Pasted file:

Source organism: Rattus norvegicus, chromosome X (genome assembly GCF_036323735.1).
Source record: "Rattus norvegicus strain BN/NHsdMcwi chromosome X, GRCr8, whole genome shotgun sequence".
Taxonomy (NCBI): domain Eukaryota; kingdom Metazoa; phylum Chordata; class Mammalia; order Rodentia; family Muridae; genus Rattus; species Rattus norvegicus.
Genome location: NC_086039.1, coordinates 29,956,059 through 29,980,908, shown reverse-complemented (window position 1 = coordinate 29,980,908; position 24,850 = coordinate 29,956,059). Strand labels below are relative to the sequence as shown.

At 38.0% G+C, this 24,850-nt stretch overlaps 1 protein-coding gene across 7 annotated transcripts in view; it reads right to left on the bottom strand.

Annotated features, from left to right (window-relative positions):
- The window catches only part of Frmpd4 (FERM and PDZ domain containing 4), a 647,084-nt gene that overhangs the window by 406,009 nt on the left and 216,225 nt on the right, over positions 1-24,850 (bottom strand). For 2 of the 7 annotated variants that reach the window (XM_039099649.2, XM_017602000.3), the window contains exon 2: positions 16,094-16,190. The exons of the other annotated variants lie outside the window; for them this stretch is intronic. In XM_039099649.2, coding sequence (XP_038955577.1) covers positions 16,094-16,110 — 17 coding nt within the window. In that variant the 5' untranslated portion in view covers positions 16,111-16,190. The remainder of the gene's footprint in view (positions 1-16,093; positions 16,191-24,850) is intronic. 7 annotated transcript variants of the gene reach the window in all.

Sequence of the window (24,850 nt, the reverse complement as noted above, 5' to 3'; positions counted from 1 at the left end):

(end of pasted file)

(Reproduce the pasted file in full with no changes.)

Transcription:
Source organism: Rattus norvegicus, chromosome X (genome assembly GCF_036323735.1).
Source record: "Rattus norvegicus strain BN/NHsdMcwi chromosome X, GRCr8, whole genome shotgun sequence".
Taxonomy (NCBI): domain Eukaryota; kingdom Metazoa; phylum Chordata; class Mammalia; order Rodentia; family Muridae; genus Rattus; species Rattus norvegicus.
Genome location: NC_086039.1, coordinates 29,956,059 through 29,980,908, shown reverse-complemented (window position 1 = coordinate 29,980,908; position 24,850 = coordinate 29,956,059). Strand labels below are relative to the sequence as shown.

At 38.0% G+C, this 24,850-nt stretch overlaps 1 protein-coding gene across 7 annotated transcripts in view; it reads right to left on the bottom strand.

Annotated features, from left to right (window-relative positions):
- The window catches only part of Frmpd4 (FERM and PDZ domain containing 4), a 647,084-nt gene that overhangs the window by 406,009 nt on the left and 216,225 nt on the right, over positions 1-24,850 (bottom strand). For 2 of the 7 annotated variants that reach the window (XM_039099649.2, XM_017602000.3), the window contains exon 2: positions 16,094-16,190. The exons of the other annotated variants lie outside the window; for them this stretch is intronic. In XM_039099649.2, coding sequence (XP_038955577.1) covers positions 16,094-16,110 — 17 coding nt within the window. In that variant the 5' untranslated portion in view covers positions 16,111-16,190. The remainder of the gene's footprint in view (positions 1-16,093; positions 16,191-24,850) is intronic. 7 annotated transcript variants of the gene reach the window in all.

Sequence of the window (24,850 nt, the reverse complement as noted above, 5' to 3'; positions counted from 1 at the left end):